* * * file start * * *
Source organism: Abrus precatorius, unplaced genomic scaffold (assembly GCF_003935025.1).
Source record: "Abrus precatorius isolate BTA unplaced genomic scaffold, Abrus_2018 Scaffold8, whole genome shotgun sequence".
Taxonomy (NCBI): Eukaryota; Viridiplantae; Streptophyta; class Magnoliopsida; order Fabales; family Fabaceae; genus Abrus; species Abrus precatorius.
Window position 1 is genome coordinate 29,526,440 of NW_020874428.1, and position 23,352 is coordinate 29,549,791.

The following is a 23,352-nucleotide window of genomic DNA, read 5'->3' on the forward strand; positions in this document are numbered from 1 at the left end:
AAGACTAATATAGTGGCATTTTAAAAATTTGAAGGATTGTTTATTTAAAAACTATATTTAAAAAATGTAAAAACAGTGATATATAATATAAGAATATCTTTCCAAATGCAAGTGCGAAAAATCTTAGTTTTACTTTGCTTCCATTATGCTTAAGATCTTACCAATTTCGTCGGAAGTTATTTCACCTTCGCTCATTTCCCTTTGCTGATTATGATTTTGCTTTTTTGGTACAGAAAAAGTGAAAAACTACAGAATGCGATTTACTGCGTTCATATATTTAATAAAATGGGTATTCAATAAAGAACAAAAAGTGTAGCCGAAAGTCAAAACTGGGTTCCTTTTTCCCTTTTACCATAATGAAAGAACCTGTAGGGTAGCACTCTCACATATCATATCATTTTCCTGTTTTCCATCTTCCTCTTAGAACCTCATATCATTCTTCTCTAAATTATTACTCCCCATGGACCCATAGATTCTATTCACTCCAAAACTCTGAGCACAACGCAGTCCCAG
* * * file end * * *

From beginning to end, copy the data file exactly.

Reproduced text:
Source organism: Abrus precatorius, unplaced genomic scaffold (assembly GCF_003935025.1).
Source record: "Abrus precatorius isolate BTA unplaced genomic scaffold, Abrus_2018 Scaffold8, whole genome shotgun sequence".
Taxonomy (NCBI): Eukaryota; Viridiplantae; Streptophyta; class Magnoliopsida; order Fabales; family Fabaceae; genus Abrus; species Abrus precatorius.
Window position 1 is genome coordinate 29,526,440 of NW_020874428.1, and position 23,352 is coordinate 29,549,791.

The following is a 23,352-nucleotide window of genomic DNA, read 5'->3' on the forward strand; positions in this document are numbered from 1 at the left end:
AAGACTAATATAGTGGCATTTTAAAAATTTGAAGGATTGTTTATTTAAAAACTATATTTAAAAAATGTAAAAACAGTGATATATAATATAAGAATATCTTTCCAAATGCAAGTGCGAAAAATCTTAGTTTTACTTTGCTTCCATTATGCTTAAGATCTTACCAATTTCGTCGGAAGTTATTTCACCTTCGCTCATTTCCCTTTGCTGATTATGATTTTGCTTTTTTGGTACAGAAAAAGTGAAAAACTACAGAATGCGATTTACTGCGTTCATATATTTAATAAAATGGGTATTCAATAAAGAACAAAAAGTGTAGCCGAAAGTCAAAACTGGGTTCCTTTTTCCCTTTTACCATAATGAAAGAACCTGTAGGGTAGCACTCTCACATATCATATCATTTTCCTGTTTTCCATCTTCCTCTTAGAACCTCATATCATTCTTCTCTAAATTATTACTCCCCATGGACCCATAGATTCTATTCACTCCAAAACTCTGAGCACAACGCAGTCCCAG